Just as the concept of the artist as buyer/seller is an early theme is Wu's work, so the ubiquitous barcode makes an early entry as conceptual variable.  Making a verb of 'supermarket' the artist creates Supermarked Money in 1992, which features a green and white product barcode collaged upon the face of a US $10 bill, as though the product is identical with its own 'marked' exchange value.  The supermarket itself soon becomes an all-too-real fantasy land for the circulation of the artist's imagination amidst the plentitude of commodities on offer.  From April 16 to 20 of 1992, Wu executed A Shopping is a Creation with Thórsdóttir, a performance consisting of retrieving money from the bank, shopping at the supermarket, queuing in line and paying the cashier, cooking dinner at home, and throwing away the rubbish.  A related conceptual drawing reflects upon this performance, questioning the nature of artistic practice and the role of the artist and acknowledging in its title Inga and Wu did not create the things they bought.

The photograph Paradises of 1993 seems to crystallize this phase of Wu and Thórsdóttir’s investigations.  In this work they assume the position of Adam and Eve in a famous 1504 woodcut by Albrecht Dürer.  Nude (or, rather, naked), without fig leafs, in the vegetables and fruits section of a "German super-market," Wu's left hand rests upon a shopping cart as Inga, playing Eve, extends the bitten apple towards him.  If there is a character playing the snake in this symbolic image, Wu's erect penis is a less likely candidate than the prominently positioned shopping cart itself.  The fruit of knowledge in this "supermarked" Paradise is allegorically reconfigured as the fruit of consumption, insatiable desire.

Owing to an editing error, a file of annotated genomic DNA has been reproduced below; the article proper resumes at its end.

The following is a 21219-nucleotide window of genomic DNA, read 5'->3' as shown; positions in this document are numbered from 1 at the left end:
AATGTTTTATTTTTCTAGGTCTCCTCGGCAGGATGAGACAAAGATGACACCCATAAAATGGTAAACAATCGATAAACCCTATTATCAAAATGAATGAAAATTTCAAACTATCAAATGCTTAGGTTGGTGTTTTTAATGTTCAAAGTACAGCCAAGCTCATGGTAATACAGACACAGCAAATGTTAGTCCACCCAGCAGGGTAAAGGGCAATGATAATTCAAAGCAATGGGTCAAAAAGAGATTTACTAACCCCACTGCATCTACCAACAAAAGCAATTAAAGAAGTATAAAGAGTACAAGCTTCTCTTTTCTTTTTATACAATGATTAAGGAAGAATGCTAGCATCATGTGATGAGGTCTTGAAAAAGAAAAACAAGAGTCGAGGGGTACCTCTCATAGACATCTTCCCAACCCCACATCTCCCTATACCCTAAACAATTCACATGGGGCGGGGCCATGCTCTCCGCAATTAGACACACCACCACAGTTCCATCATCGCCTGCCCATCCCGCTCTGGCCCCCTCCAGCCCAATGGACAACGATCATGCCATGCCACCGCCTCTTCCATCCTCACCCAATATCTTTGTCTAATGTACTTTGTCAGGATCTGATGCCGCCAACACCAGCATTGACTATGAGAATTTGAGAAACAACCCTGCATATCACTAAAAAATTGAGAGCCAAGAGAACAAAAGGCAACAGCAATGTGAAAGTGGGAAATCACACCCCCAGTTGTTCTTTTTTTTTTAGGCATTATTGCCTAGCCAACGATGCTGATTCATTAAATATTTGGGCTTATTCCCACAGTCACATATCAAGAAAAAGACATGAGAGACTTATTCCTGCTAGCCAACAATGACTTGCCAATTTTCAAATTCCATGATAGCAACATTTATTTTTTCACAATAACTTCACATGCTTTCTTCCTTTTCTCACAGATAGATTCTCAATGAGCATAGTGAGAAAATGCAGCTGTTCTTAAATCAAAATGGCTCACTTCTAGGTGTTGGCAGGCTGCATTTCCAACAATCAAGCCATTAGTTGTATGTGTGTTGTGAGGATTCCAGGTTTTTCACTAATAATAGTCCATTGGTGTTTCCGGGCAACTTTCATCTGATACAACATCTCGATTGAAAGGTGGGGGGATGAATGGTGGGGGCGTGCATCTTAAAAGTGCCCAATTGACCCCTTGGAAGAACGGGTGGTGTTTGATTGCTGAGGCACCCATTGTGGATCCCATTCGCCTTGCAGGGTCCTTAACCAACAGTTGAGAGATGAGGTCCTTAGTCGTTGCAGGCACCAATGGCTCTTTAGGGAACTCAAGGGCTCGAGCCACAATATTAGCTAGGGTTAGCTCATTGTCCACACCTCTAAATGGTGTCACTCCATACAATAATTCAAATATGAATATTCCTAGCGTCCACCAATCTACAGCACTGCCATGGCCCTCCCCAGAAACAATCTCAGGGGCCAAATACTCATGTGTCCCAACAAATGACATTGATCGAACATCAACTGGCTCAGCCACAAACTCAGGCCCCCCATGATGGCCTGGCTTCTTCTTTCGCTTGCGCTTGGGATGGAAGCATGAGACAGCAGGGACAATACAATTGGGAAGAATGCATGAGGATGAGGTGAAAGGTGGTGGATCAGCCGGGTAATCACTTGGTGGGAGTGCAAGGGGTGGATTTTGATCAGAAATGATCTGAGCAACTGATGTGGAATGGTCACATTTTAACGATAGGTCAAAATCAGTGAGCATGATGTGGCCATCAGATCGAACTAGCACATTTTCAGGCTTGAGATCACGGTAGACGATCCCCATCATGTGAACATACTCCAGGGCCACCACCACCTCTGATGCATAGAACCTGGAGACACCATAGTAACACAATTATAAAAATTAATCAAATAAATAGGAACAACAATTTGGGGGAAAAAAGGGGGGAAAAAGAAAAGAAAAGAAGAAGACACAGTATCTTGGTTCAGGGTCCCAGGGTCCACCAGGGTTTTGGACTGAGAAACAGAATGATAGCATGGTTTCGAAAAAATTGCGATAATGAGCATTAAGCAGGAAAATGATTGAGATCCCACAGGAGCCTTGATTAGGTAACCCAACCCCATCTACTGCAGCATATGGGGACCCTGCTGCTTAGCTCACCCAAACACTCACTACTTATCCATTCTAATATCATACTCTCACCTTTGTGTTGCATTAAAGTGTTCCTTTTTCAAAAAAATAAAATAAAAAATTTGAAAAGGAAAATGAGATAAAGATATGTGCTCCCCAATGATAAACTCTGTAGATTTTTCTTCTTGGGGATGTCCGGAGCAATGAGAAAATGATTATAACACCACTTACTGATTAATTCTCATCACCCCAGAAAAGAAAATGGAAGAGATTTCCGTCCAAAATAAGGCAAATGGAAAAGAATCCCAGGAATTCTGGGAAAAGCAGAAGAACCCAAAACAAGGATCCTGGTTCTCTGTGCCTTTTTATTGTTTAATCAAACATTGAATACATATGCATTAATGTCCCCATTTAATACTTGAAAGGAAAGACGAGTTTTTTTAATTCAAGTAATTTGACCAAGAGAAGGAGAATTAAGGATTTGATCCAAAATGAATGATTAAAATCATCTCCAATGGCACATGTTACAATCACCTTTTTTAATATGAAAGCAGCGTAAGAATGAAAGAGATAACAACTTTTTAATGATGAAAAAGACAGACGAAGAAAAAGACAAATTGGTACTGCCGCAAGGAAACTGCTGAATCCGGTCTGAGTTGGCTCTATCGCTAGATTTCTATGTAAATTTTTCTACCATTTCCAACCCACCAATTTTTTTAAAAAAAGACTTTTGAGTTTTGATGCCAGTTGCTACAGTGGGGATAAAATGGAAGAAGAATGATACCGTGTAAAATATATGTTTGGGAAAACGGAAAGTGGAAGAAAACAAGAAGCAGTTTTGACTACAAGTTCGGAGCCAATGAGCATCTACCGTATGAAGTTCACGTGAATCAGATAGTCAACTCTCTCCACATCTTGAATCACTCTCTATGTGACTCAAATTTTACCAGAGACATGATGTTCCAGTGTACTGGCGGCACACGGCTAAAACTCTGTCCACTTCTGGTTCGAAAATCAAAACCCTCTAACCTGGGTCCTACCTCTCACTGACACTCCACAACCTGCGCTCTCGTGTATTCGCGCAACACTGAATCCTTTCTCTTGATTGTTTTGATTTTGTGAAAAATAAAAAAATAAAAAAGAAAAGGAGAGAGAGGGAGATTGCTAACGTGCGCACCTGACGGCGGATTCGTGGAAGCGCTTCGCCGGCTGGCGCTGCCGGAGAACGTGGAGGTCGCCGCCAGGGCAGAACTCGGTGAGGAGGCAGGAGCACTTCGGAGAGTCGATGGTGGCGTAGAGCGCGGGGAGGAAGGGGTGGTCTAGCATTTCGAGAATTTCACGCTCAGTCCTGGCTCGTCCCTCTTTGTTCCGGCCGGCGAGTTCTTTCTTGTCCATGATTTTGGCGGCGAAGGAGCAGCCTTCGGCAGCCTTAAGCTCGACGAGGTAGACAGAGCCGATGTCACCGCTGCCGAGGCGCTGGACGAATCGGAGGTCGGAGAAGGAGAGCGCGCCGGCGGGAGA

The aforementioned works are of particular significance for To Buy is to Create.  Indeed, in an unpublished letter titled "About To Buy is to Create," Wu Shanzhuan catalogs this very genealogy chronologically, concluding with the following entries: "2005, in Hangzhou I made the lightbox To buy it To Create.  Light enters, to buy is to create.  2006, I made an acrylic painting called To Buy is to Create.  Color enters, to buy is to create.  Wu Shanzhuan, International Red Humor, July 23, 2006."i  One surmises from the purposefully ambiguous grammar that, in the artist's conception, the light and colors activate the respective works, mesmerizing the consumer with their billboard aesthetics and setting their conceptual charge in motion like the revolution of a Duchamp Roto-relief.

But in the logic of each work, the viewer/consumer is also the creator/buyer, the collector/buyer is the artist/maker, with Wu positioning himself as middleman (or mirror) in the exchange.  The artwork does not so much equivocate in its meaning as rapidly oscillate between apparently opposite poles.  And it is this oscillation that acts as a sort of illuminating generator; the brilliance of To Buy is to Create is that it is simultaneously a critique and an embrace of its own commodity status.

Wu's recent letter does not draw our attention to a two-sided A4 sketch from 1991 entitled On Supermarket.  "I Love supermarket," the drawing's header reads, "No place for ART but Supermarket." Reiterated on both sides of the sketch is the concept of the supermarket as gallery and a drawing for what Wu designates as "famous painting."  The 'famous painting' with a 'great number' that Wu sketches is a painting of a barcode that closely resembles the present works.  Wu had already visualized the basic concept of To Buy is to Create fifteen years ago.  That he only now puts the developed works into circulation suggests a well-calculated site- and time-specificity that is not without its performative dimension.  Wu Shanzhuan's red humor continues.

i Personal communication with the author.

Contemporary Asian Art

|
New York